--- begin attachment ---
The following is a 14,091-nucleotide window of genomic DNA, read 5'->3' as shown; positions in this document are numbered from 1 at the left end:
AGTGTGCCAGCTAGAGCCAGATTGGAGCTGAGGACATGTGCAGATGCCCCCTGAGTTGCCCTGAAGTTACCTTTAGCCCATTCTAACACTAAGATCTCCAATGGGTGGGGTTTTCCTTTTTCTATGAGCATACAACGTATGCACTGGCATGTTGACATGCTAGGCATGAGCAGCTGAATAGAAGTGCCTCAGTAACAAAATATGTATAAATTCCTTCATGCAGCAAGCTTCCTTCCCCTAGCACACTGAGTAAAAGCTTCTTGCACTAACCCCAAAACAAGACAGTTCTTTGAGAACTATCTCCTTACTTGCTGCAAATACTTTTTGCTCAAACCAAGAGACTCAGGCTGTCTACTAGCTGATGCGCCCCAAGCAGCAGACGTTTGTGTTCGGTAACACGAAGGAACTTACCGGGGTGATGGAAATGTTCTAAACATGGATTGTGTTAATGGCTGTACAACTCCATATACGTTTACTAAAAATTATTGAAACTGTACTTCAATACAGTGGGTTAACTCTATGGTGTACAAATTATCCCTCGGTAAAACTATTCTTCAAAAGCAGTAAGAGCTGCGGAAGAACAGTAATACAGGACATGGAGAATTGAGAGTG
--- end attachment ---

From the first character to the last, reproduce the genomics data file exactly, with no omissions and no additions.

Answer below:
The following is a 14,091-nucleotide window of genomic DNA, read 5'->3' as shown; positions in this document are numbered from 1 at the left end:
AGTGTGCCAGCTAGAGCCAGATTGGAGCTGAGGACATGTGCAGATGCCCCCTGAGTTGCCCTGAAGTTACCTTTAGCCCATTCTAACACTAAGATCTCCAATGGGTGGGGTTTTCCTTTTTCTATGAGCATACAACGTATGCACTGGCATGTTGACATGCTAGGCATGAGCAGCTGAATAGAAGTGCCTCAGTAACAAAATATGTATAAATTCCTTCATGCAGCAAGCTTCCTTCCCCTAGCACACTGAGTAAAAGCTTCTTGCACTAACCCCAAAACAAGACAGTTCTTTGAGAACTATCTCCTTACTTGCTGCAAATACTTTTTGCTCAAACCAAGAGACTCAGGCTGTCTACTAGCTGATGCGCCCCAAGCAGCAGACGTTTGTGTTCGGTAACACGAAGGAACTTACCGGGGTGATGGAAATGTTCTAAACATGGATTGTGTTAATGGCTGTACAACTCCATATACGTTTACTAAAAATTATTGAAACTGTACTTCAATACAGTGGGTTAACTCTATGGTGTACAAATTATCCCTCGGTAAAACTATTCTTCAAAAGCAGTAAGAGCTGCGGAAGAACAGTAATACAGGACATGGAGAATTGAGAGTG